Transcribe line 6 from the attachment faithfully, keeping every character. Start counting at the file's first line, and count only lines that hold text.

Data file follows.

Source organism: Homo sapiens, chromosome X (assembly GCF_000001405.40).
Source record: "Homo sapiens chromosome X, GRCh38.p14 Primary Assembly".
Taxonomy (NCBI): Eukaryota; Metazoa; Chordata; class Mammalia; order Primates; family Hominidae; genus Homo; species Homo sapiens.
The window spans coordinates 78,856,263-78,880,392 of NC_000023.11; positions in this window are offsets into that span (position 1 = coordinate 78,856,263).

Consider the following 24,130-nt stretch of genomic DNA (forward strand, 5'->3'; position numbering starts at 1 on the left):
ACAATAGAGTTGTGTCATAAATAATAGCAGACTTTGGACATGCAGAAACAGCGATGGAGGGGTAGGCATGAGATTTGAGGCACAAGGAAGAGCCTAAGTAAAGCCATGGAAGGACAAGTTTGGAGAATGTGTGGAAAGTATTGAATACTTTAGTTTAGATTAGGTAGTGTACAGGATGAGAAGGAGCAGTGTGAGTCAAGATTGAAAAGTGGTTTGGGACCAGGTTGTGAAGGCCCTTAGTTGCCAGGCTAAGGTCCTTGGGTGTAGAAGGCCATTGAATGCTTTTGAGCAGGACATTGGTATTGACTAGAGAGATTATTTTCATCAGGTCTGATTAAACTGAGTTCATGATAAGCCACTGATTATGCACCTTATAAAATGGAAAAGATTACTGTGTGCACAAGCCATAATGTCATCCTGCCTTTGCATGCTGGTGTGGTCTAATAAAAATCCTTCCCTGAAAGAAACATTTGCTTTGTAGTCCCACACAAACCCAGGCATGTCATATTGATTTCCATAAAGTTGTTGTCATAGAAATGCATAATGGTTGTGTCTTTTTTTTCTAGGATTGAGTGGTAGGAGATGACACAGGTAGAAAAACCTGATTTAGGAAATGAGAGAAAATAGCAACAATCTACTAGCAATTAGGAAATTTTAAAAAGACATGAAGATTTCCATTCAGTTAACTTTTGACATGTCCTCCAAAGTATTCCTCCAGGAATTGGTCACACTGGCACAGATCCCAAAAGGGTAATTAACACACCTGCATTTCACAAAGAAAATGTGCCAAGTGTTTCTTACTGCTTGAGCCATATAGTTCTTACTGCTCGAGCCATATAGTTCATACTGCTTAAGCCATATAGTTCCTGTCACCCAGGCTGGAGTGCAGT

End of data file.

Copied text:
ACAATAGAGTTGTGTCATAAATAATAGCAGACTTTGGACATGCAGAAACAGCGATGGAGGGGTAGGCATGAGATTTGAGGCACAAGGAAGAGCCTAAGTAAAGCCATGGAAGGACAAGTTTGGAGAATGTGTGGAAAGTATTGAATACTTTAGTTTAGATTAGGTAGTGTACAGGATGAGAAGGAGCAGTGTGAGTCAAGATTGAAAAGTGGTTTGGGACCAGGTTGTGAAGGCCCTTAGTTGCCAGGCTAAGGTCCTTGGGTGTAGAAGGCCATTGAATGCTTTTGAGCAGGACATTGGTATTGACTAGAGAGATTATTTTCATCAGGTCTGATTAAACTGAGTTCATGATAAGCCACTGATTATGCACCTTATAAAATGGAAAAGATTACTGTGTGCACAAGCCATAATGTCATCCTGCCTTTGCATGCTGGTGTGGTCTAATAAAAATCCTTCCCTGAAAGAAACATTTGCTTTGTAGTCCCACACAAACCCAGGCATGTCATATTGATTTCCATAAAGTTGTTGTCATAGAAATGCATAATGGTTGTGTCTTTTTTTTCTAGGATTGAGTGGTAGGAGATGACACAGGTAGAAAAACCTGATTTAGGAAATGAGAGAAAATAGCAACAATCTACTAGCAATTAGGAAATTTTAAAAAGACATGAAGATTTCCATTCAGTTAACTTTTGACATGTCCTCCAAAGTATTCCTCCAGGAATTGGTCACACTGGCACAGATCCCAAAAGGGTAATTAACACACCTGCATTTCACAAAGAAAATGTGCCAAGTGTTTCTTACTGCTTGAGCCATATAGTTCTTACTGCTCGAGCCATATAGTTCATACTGCTTAAGCCATATAGTTCCTGTCACCCAGGCTGGAGTGCAGT